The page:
Windows 10 gets its first major update today, with a number of features you’ve asked for—like colored title bars, fixes to the Start menu, and (finally!) a better way to activate your Windows 10 license.
Upgrading to Windows 10 from Windows 7 is not quite as seamless as the move from Windows 8.1, but it’s close. You get to keep your applications and settings, and the process is simple and leaves you almost no chance to accidentally delete all your apps and data.
Microsoft just announced the newest version of Windows. It's called Windows 10. Yes, there's no Windows 9 — Microsoft has decided to skip a digit in search of the perfect name. More importantly, Windows 10 will be a single operating system that finally spans all of Microsoft's Windows powered devices, from desktops…
Yes, the Start Menu is back coming to Windows, but when? If you were hoping for "soon" you might be out of luck; sources tell ZDNet the menu isn't coming back until 2015.
Microsoft was forced to make some come compromises to their original vision for Windows 8 come the recent update, reinstating the Start Button due to popular demand. Now, rumors suggest that the 8.2 update could take that one step further.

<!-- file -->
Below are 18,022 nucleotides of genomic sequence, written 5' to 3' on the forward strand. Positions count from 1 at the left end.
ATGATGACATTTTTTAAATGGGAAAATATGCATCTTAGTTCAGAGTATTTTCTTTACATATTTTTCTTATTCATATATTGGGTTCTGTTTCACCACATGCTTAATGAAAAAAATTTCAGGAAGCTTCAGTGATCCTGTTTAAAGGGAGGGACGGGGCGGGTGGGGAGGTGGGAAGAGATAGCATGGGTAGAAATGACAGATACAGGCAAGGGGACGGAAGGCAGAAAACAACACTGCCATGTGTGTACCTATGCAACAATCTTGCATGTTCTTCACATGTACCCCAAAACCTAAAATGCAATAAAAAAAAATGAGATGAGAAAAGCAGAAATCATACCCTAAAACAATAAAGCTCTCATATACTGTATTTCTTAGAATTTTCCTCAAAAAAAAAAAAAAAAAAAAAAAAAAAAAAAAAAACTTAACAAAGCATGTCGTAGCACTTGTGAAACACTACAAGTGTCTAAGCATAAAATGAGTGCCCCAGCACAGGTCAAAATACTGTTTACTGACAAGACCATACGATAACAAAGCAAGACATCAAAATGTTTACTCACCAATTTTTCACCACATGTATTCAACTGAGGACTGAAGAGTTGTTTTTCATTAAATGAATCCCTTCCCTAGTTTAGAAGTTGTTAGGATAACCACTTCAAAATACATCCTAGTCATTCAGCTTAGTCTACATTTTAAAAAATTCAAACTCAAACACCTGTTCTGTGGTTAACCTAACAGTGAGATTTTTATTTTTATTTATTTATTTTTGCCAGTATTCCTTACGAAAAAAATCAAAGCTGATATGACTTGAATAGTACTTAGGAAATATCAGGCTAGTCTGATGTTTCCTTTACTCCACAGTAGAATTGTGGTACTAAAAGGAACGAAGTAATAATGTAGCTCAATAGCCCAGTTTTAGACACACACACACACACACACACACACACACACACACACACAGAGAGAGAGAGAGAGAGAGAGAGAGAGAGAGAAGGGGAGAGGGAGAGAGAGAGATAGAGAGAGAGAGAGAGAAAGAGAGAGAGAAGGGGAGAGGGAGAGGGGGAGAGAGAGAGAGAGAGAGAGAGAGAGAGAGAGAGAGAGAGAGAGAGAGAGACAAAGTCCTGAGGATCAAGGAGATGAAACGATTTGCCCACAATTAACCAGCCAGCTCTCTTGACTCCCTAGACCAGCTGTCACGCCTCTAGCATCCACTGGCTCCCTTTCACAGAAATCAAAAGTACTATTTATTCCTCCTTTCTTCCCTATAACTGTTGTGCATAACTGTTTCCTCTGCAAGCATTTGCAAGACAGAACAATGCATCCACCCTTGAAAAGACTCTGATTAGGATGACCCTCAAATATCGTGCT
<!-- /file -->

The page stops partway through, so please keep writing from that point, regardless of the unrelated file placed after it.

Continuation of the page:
Searching within Windows, much like tackling the Task Manager, has always one of the most nightmarish components. It was ugly, disorganized, and slow. Not anymore. Part of Microsoft's "now Windows is actually pretty great" initiative means making search un-horrible. Finally.
It's not the most detailed look, but Tom's Hardware noticed a cameo of the newest Start Menu in a Windows 8 video demo. It looks... pretty bare. Stark white-on-black text, very few buttons, and, importantly, where are the programs?